BILL ANALYSIS                                                                                                                                                                                                    



                                                                  AB 375
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          Date of Hearing:   May 4, 2011

                        ASSEMBLY COMMITTEE ON APPROPRIATIONS
                                Felipe Fuentes, Chair

                AB 375 (Skinner) - As Introduced:  February 14, 2011 

          Policy Committee:                              InsuranceVote:8 - 
          4 

          Urgency:     No                   State Mandated Local Program: 
          No     Reimbursable:              

           SUMMARY  

          This bill establishes several workers' compensation presumptions 
          for direct patient care workers at acute care hospitals 
          statewide. Specifically, this bill: 

          1)Establishes presumptions that blood-borne infectious diseases, 
            neck or back impairment, and methicillin-resistant 
            Staphylococcus aureus (MRSA) arise from employment for the 
            purposes of workers' compensation benefits.

          2)Requires the workers' compensation benefits to include payment 
            for:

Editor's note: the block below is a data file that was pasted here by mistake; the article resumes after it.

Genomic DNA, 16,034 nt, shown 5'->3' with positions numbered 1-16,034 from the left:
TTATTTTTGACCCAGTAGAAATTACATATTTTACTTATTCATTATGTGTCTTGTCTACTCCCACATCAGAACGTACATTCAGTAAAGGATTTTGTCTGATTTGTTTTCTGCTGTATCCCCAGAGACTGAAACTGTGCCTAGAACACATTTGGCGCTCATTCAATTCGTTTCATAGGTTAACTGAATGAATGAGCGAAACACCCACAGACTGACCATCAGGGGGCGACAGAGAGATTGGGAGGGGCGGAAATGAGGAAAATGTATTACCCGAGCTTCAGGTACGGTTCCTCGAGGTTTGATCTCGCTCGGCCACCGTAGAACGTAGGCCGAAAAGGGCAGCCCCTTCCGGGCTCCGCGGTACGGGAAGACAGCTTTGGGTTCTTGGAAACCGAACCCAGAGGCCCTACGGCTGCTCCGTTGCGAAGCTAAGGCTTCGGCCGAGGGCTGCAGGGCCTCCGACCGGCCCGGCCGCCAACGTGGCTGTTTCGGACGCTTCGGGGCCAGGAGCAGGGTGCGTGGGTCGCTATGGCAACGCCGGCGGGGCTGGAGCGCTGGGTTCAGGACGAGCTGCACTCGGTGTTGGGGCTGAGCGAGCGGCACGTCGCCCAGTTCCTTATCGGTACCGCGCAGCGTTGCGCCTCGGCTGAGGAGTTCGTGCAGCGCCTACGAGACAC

a)   Full hospital
             b)   Surgical
             c)   Medical treatment
             d)   Disability indemnity
             e)   Death benefits 

          3)Extends to 180 days the period beyond separation from hospital 
            employment during which a hospital employee may rely on the 
            presumption relating to blood-borne infectious disease.

          4)Extends to 90 days the period beyond separation from hospital 
            employment during which a hospital employee may rely on the 
            presumption relating to MRSA or back and neck injuries.

           FISCAL EFFECT  

          Potential workers compensation cost increase in the range of 
          $2.5 million (various public funds). Those costs would be 








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          partially offset by the minor administrative savings associated 
          with reducing the number of dispute resolutions.

          1)To the extent this legislation makes it easier for injured 
            employees to receive workers compensation benefits, hospitals 
            could experience increased workers' compensation costs by